“I saw a woman who was publically humiliated and tortured because she had allegedly lost her virginity before her wedding night,” said Suraya Subhrang, a women’s rights commissioner at the Afghanistan Independent Human Rights Commission (AIHRC). Extra-judiciary penalties, she added, were prevalent and deep-rooted in the country.
Medical workers are often called in to prove a woman’s virginity – a requirement for women preparing for marriage.
“Virginity and adultery tests are part of our normal work,” said Del Aqa Mahboobi, a medical expert in Kabul. But there are few facilities and a shortage of female experts to undertake very intimate tests.
The tests involve an examination of the vagina to see whether a girl's or woman's hymen is intact, but experts say it can be torn by factors other than intercourse. When forced or coerced, according to Amnesty International, virginity tests degrade women and are a form of torture.
But among Afghan communities, failing the test can result in so-called honour killings, an under-reported crime usually carried out by the families and relatives who believe a young girl or woman has brought shame on them.
“Honour killings recognize a man’s right to kill a woman with impunity because of the damage that her immoral actions have caused to family honour,” the UN Assistance Mission in Afghanistan (UNAMA) reported in December 2010. Such murders, it added, were simply based on deep-rooted cultural beliefs and not on religion.
“Men usually go unpunished for ‘honour killings’,” Subhrang told IRIN. “But could a woman kill her husband for illegitimate sexual relations?”
Raela* was forcefully taken to a medical examiner on her wedding night after her husband accused her of losing her virginity and beat her. The examination showed she had lost her virginity long before the marriage and the 22-year-old was handed over to the judiciary for prosecution on charges of adultery.
Raela’s incarceration has devastated her family. They have to pay back almost US$10,000 to their former son-in-law, which was allegedly spent on the wedding ceremony.
“They have put their house up for sale and decided to leave this neighbourhood because they cannot live with the dishonour,” said one relative, who spoke on condition of anonymity.
While virginity is not mentioned in the country’s penal system and other laws, say activists and lawyers, hundreds of women like Raela unfairly face serious formal and informal penalties for the alleged illicit loss of this cultural requirement.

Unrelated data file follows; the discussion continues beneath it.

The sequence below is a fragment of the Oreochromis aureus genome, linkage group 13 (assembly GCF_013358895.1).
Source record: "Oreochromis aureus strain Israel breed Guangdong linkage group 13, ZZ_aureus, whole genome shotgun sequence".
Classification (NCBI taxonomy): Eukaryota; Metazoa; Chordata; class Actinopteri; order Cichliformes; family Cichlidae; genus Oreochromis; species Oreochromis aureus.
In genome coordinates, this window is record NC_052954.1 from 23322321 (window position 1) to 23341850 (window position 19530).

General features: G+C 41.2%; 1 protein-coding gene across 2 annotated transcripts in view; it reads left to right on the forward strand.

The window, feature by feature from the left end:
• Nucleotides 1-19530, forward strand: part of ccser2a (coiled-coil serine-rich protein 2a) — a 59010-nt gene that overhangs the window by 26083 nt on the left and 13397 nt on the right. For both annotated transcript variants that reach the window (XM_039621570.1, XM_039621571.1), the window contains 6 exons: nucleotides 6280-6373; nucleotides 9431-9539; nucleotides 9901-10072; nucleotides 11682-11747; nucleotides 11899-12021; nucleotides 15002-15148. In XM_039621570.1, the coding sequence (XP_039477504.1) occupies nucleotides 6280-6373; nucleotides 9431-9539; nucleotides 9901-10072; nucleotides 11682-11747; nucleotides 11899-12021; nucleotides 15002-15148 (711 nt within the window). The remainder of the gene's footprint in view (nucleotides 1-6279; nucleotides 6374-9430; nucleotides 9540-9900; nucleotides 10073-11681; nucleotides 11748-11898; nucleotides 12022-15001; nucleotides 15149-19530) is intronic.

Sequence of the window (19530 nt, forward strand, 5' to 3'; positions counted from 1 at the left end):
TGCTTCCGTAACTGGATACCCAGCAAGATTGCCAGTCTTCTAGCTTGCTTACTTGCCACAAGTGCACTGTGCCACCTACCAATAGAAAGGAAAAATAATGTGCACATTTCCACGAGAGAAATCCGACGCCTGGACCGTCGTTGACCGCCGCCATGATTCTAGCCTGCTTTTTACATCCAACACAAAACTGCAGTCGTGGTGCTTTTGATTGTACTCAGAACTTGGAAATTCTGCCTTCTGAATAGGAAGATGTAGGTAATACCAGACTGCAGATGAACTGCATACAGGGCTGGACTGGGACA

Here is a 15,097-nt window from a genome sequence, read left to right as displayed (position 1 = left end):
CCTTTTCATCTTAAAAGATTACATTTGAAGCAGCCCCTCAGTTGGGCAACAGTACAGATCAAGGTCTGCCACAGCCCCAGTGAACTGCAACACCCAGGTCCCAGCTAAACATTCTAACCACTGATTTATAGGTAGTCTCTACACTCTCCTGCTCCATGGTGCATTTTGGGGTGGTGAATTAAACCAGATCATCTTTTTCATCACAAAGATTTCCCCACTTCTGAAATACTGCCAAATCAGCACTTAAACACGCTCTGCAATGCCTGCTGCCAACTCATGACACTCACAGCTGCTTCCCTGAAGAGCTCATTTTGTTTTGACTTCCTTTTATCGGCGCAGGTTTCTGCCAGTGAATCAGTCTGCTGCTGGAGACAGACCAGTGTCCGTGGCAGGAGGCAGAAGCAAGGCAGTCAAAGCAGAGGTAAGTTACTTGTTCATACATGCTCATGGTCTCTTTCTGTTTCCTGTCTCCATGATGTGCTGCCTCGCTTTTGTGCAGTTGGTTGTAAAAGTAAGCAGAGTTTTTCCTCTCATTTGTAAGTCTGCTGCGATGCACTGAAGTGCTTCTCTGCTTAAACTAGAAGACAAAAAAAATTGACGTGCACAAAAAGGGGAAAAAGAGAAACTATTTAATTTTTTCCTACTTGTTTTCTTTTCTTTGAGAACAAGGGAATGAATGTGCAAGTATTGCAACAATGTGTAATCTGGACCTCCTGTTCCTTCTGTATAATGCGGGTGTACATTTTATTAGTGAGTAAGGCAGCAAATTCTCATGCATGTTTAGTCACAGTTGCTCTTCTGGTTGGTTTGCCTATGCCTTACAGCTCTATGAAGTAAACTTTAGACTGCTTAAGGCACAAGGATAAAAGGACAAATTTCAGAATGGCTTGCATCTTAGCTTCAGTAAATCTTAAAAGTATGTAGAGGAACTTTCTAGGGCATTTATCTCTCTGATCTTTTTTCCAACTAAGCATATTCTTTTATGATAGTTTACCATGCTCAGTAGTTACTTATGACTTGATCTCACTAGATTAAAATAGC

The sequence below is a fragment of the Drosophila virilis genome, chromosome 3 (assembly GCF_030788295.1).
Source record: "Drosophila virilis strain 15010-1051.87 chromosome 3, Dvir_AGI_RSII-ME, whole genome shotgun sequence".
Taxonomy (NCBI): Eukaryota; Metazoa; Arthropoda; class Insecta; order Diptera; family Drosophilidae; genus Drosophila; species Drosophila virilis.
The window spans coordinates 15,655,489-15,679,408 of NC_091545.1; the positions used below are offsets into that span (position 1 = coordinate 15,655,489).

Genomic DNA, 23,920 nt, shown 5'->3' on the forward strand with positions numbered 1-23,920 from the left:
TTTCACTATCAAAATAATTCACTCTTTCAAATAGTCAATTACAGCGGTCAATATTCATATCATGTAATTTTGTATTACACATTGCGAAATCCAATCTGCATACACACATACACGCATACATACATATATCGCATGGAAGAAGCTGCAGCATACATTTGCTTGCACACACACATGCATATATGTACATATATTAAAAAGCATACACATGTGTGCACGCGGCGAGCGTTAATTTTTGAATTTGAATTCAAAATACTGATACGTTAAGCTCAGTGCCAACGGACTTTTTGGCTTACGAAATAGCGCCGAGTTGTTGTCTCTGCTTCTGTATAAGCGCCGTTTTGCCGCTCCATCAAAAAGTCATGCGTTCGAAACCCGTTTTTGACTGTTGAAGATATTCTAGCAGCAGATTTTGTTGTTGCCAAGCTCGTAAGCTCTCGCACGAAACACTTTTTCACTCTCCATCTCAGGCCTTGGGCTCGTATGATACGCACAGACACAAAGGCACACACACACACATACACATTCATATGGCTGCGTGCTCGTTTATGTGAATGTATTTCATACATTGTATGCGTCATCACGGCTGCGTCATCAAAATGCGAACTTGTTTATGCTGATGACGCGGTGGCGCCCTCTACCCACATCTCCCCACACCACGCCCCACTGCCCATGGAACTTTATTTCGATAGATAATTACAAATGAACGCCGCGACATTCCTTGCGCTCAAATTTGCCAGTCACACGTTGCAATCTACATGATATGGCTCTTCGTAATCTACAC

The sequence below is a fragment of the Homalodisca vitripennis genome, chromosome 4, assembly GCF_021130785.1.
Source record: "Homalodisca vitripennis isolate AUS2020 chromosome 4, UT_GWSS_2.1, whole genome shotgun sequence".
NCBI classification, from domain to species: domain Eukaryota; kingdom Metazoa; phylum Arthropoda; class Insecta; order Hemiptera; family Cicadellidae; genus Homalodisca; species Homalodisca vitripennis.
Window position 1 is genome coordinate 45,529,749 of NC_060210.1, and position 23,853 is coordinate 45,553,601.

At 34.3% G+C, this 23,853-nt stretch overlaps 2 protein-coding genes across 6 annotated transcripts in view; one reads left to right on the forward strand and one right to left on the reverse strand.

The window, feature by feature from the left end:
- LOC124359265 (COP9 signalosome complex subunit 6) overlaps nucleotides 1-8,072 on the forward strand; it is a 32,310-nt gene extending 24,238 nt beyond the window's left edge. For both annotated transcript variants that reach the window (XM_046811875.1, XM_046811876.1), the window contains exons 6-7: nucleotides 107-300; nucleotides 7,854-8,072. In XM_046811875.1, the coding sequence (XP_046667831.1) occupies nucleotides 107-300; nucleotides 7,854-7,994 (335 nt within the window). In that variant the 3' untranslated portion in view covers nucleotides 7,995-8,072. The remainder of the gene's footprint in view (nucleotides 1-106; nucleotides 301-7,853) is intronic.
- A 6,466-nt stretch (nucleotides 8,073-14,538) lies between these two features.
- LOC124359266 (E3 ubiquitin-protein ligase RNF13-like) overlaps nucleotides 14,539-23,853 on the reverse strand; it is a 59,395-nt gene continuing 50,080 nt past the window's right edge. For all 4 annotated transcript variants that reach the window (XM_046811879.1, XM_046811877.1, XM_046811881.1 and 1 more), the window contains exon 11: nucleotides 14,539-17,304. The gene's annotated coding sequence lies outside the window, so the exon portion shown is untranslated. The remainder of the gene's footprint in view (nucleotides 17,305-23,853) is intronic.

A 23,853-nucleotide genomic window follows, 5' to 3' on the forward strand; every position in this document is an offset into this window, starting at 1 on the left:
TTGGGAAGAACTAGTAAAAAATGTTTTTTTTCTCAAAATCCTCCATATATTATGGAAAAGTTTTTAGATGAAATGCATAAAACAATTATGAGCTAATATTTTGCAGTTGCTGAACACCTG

Sexual intercourse outside marriage is a sin under Islamic jurisprudence and the Afghan laws largely derived from it.
“Virginity is a natural stamp,” said Mawlawi Mohammad Qasim, a member of the Supreme Court’s penal bureau. “When it is lost and the reason is proved to be illegitimate sexual relations it implies adultery, which should be punished,” he said adding that an unmarried person caught having sex outside marriage, male or female, could be sentenced to three to five years in prison while married adulterers received heavier penalties.
Women’s rights activists say the adultery law has too many problems and is mostly used only against women. In some cases, the women are victims of rape.
“The law does not clearly distinguish [between] rape and consensual sexual intercourse and treats rape victims as criminals and adulterers,” said Subhrang from the AIHRC.
Although concealed and under-reported, rape is a crime that occurs across the country every day, UNAMA said in a separate report in July 2009. “It is the girl or woman – the rape victim – and not the perpetrator who carries the shame of the crime,” the report said.
Demanding that men too face the law, Sheela Samimi, an advocacy officer with the Afghan Women’s Network (AWN), said: “Can a girl ask [medical experts] to test whether her would-be husband had sex before marriage and when proved wrong would officials prosecute the man as they do a woman?”
With every female victim of adultery, she added, there was a man or men who rarely faced justice.
*Not her real name